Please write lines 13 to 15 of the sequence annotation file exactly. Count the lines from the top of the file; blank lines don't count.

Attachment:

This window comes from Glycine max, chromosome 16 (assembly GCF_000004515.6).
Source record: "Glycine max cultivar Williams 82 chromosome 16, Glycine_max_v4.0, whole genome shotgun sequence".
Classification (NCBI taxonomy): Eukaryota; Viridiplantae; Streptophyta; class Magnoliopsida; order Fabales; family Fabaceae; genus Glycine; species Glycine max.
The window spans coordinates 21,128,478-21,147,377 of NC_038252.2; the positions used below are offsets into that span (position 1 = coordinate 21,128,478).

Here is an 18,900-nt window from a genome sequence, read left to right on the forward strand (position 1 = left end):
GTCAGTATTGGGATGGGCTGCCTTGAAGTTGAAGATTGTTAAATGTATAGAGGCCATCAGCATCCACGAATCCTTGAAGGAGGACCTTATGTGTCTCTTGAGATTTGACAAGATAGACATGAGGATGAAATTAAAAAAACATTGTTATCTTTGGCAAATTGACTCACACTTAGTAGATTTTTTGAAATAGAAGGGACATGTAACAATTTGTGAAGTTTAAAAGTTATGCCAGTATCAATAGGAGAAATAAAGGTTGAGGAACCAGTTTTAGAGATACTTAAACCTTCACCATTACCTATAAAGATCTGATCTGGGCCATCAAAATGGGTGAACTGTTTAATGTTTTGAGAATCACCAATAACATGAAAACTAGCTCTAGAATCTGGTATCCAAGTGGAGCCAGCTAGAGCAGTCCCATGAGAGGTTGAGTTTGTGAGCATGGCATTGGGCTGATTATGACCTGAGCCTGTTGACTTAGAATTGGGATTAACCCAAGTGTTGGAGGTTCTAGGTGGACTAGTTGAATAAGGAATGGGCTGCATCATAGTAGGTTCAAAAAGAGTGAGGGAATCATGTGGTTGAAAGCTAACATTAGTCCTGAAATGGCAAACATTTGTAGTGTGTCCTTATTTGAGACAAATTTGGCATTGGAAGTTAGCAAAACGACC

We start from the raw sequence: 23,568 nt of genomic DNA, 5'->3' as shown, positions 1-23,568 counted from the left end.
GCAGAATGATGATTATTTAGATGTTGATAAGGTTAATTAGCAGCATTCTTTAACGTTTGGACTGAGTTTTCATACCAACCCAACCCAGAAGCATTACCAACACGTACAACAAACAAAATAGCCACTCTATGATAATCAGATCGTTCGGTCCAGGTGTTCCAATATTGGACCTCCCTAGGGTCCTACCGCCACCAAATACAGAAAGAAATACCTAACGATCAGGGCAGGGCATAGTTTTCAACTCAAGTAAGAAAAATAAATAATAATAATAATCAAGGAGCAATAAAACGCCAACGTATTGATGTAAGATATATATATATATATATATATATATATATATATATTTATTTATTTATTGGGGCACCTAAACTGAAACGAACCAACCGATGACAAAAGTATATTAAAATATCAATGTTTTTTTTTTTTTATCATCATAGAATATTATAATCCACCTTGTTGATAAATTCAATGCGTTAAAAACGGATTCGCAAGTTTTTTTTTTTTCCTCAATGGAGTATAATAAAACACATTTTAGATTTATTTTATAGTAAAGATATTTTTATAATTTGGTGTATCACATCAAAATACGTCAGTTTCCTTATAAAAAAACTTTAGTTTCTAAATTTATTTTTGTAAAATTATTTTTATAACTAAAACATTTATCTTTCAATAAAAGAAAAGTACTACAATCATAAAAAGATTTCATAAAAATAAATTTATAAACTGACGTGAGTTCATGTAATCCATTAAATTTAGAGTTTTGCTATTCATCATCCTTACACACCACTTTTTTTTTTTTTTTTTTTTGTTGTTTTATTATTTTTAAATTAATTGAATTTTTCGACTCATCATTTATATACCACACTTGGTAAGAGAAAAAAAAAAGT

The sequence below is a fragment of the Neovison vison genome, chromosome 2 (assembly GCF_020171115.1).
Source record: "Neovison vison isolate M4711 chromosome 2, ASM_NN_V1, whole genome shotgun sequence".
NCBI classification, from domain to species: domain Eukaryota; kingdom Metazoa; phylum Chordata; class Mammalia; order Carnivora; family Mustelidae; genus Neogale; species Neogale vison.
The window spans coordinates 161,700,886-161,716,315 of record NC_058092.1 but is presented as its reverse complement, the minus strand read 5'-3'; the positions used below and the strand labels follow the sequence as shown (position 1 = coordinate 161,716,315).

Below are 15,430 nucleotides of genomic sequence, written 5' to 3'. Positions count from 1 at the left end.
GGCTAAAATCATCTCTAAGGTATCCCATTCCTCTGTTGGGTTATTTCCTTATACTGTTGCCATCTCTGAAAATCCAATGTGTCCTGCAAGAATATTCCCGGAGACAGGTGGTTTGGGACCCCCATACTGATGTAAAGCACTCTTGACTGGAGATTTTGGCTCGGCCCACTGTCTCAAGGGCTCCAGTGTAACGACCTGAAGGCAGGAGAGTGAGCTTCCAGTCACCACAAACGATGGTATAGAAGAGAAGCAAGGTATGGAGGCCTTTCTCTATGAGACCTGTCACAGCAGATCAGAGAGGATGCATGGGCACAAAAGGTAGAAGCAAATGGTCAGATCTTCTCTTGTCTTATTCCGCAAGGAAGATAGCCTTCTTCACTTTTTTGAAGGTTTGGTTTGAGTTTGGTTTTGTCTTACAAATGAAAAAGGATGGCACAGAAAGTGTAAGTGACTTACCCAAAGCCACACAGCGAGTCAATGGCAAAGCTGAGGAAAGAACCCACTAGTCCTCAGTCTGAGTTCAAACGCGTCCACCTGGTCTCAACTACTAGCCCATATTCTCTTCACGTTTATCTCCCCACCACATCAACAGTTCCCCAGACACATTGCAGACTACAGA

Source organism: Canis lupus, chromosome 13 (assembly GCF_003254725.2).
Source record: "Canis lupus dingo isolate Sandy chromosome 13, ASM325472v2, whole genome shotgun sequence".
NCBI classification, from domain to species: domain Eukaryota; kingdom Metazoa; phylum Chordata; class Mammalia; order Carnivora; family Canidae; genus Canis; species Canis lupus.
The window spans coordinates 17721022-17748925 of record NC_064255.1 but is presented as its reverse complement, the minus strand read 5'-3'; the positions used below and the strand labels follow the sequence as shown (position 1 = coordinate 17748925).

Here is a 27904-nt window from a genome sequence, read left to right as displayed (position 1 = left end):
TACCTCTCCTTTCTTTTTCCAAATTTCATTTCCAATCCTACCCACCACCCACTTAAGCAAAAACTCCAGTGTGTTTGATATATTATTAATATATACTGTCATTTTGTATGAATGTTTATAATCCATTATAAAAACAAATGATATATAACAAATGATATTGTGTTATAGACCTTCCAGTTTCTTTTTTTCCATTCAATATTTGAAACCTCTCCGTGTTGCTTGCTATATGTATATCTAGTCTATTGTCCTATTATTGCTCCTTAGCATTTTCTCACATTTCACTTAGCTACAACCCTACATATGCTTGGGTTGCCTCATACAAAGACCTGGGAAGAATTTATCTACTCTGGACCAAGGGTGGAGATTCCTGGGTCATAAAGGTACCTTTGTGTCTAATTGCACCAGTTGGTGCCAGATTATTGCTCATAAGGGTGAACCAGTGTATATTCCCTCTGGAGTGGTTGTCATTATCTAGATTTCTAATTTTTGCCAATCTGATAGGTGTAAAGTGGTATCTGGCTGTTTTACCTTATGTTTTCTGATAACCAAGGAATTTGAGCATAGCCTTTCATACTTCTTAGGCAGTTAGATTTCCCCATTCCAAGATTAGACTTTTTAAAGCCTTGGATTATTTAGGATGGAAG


Below are 15,430 nucleotides of genomic sequence, written 5' to 3'. Positions count from 1 at the left end.
GGCTAAAATCATCTCTAAGGTATCCCATTCCTCTGTTGGGTTATTTCCTTATACTGTTGCCATCTCTGAAAATCCAATGTGTCCTGCAAGAATATTCCCGGAGACAGGTGGTTTGGGACCCCCATACTGATGTAAAGCACTCTTGACTGGAGATTTTGGCTCGGCCCACTGTCTCAAGGGCTCCAGTGTAACGACCTGAAGGCAGGAGAGTGAGCTTCCAGTCACCACAAACGATGGTATAGAAGAGAAGCAAGGTATGGAGGCCTTTCTCTATGAGACCTGTCACAGCAGATCAGAGAGGATGCATGGGCACAAAAGGTAGAAGCAAATGGTCAGATCTTCTCTTGTCTTATTCCGCAAGGAAGATAGCCTTCTTCACTTTTTTGAAGGTTTGGTTTGAGTTTGGTTTTGTCTTACAAATGAAAAAGGATGGCACAGAAAGTGTAAGTGACTTACCCAAAGCCACACAGCGAGTCAATGGCAAAGCTGAGGAAAGAACCCACTAGTCCTCAGTCTGAGTTCAAACGCGTCCACCTGGTCTCAACTACTAGCCCATATTCTCTTCACGTTTATCTCCCCACCACATCAACAGTTCCCCAGACACATTGCAGACTACAGA

Source organism: Canis lupus, chromosome 13 (assembly GCF_003254725.2).